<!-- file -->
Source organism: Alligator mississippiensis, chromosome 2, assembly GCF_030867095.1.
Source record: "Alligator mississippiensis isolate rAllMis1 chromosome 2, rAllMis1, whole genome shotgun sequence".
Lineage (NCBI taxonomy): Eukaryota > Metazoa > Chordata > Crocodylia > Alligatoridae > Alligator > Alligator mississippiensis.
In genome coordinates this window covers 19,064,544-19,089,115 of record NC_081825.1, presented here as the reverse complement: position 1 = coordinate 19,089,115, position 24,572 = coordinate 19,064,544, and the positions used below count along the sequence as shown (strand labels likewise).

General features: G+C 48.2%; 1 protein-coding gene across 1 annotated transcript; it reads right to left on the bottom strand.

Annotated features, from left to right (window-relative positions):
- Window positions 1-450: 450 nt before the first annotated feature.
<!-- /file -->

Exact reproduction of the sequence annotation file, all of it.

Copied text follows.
Source organism: Alligator mississippiensis, chromosome 2, assembly GCF_030867095.1.
Source record: "Alligator mississippiensis isolate rAllMis1 chromosome 2, rAllMis1, whole genome shotgun sequence".
Lineage (NCBI taxonomy): Eukaryota > Metazoa > Chordata > Crocodylia > Alligatoridae > Alligator > Alligator mississippiensis.
In genome coordinates this window covers 19,064,544-19,089,115 of record NC_081825.1, presented here as the reverse complement: position 1 = coordinate 19,089,115, position 24,572 = coordinate 19,064,544, and the positions used below count along the sequence as shown (strand labels likewise).

General features: G+C 48.2%; 1 protein-coding gene across 1 annotated transcript; it reads right to left on the bottom strand.

Annotated features, from left to right (window-relative positions):
- Window positions 1-450: 450 nt before the first annotated feature.